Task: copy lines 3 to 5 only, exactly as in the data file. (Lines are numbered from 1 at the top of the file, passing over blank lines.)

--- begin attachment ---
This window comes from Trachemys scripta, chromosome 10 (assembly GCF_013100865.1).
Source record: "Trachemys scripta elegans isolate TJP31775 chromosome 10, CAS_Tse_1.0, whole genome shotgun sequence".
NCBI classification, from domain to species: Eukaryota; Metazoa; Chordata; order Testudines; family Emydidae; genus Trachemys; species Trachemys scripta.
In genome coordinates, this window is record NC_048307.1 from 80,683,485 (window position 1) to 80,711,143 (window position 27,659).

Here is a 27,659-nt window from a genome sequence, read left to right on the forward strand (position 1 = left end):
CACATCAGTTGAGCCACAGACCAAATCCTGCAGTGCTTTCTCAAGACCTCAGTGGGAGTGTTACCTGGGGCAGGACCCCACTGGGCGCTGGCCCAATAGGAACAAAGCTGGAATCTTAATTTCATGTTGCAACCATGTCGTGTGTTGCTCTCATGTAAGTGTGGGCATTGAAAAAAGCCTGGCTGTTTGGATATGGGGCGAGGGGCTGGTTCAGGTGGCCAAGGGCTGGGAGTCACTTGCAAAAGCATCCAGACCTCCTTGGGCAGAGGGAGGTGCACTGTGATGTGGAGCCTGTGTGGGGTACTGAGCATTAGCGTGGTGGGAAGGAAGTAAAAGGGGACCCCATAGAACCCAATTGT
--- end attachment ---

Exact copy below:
NCBI classification, from domain to species: Eukaryota; Metazoa; Chordata; order Testudines; family Emydidae; genus Trachemys; species Trachemys scripta.
In genome coordinates, this window is record NC_048307.1 from 80,683,485 (window position 1) to 80,711,143 (window position 27,659).

Here is a 27,659-nt window from a genome sequence, read left to right on the forward strand (position 1 = left end):